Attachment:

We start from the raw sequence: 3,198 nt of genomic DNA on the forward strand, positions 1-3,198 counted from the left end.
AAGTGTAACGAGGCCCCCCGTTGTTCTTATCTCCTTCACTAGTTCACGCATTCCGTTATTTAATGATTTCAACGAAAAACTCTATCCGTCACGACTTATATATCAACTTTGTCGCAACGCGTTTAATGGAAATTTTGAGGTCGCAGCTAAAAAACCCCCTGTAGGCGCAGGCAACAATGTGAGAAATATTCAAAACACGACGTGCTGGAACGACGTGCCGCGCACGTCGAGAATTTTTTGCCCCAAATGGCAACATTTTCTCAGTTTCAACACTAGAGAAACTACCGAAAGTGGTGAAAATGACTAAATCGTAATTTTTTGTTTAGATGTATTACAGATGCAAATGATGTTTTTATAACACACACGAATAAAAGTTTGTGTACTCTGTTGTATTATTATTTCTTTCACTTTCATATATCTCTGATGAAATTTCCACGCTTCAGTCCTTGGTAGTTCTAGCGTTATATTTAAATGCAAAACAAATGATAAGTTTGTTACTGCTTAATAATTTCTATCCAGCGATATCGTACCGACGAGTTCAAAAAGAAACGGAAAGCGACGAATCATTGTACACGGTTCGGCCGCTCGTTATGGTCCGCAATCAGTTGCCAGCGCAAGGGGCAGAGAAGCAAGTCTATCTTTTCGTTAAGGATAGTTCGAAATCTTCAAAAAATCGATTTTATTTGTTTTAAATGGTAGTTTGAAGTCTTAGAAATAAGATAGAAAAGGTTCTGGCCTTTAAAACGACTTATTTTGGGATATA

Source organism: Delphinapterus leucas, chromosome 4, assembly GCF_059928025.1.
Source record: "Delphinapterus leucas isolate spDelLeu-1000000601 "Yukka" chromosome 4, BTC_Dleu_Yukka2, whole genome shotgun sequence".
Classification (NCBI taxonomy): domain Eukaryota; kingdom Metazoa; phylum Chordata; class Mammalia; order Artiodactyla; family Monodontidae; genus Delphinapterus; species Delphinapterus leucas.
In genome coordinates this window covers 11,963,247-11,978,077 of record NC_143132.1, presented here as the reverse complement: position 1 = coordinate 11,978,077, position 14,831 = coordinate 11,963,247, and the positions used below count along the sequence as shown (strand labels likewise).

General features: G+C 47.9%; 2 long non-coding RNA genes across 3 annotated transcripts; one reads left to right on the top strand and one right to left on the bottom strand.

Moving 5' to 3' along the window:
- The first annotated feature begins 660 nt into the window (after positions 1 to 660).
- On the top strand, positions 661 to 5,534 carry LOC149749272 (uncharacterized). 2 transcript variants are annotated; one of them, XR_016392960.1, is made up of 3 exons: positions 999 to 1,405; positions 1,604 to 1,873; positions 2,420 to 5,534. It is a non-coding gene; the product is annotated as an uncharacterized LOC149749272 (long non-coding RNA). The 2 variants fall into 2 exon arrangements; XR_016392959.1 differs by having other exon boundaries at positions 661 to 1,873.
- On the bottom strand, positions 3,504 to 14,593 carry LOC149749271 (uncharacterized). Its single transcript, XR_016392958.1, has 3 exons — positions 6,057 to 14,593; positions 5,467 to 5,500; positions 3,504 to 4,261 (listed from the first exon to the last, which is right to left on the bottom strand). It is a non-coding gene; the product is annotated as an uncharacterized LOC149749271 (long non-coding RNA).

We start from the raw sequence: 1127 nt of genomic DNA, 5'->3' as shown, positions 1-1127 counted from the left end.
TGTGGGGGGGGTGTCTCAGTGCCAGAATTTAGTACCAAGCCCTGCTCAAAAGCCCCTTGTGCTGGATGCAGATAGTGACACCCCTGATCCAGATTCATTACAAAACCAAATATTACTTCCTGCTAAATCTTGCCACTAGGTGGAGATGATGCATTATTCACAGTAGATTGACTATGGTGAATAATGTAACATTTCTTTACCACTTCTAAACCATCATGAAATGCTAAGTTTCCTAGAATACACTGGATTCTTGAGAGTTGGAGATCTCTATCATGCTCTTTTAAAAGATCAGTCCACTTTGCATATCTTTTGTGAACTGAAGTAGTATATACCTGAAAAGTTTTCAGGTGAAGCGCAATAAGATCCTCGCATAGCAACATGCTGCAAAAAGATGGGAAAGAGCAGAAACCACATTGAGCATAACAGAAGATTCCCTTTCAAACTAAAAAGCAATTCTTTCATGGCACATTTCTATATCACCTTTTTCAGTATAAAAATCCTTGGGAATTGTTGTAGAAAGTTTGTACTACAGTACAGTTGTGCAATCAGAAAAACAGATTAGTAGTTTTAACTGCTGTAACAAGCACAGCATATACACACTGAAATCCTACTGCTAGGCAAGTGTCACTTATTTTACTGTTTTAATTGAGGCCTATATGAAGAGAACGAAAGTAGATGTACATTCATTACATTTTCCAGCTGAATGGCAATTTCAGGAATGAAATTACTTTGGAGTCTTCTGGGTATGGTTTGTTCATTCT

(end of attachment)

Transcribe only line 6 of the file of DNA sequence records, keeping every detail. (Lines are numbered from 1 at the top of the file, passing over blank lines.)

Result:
In genome coordinates this window covers 11,963,247-11,978,077 of record NC_143132.1, presented here as the reverse complement: position 1 = coordinate 11,978,077, position 14,831 = coordinate 11,963,247, and the positions used below count along the sequence as shown (strand labels likewise).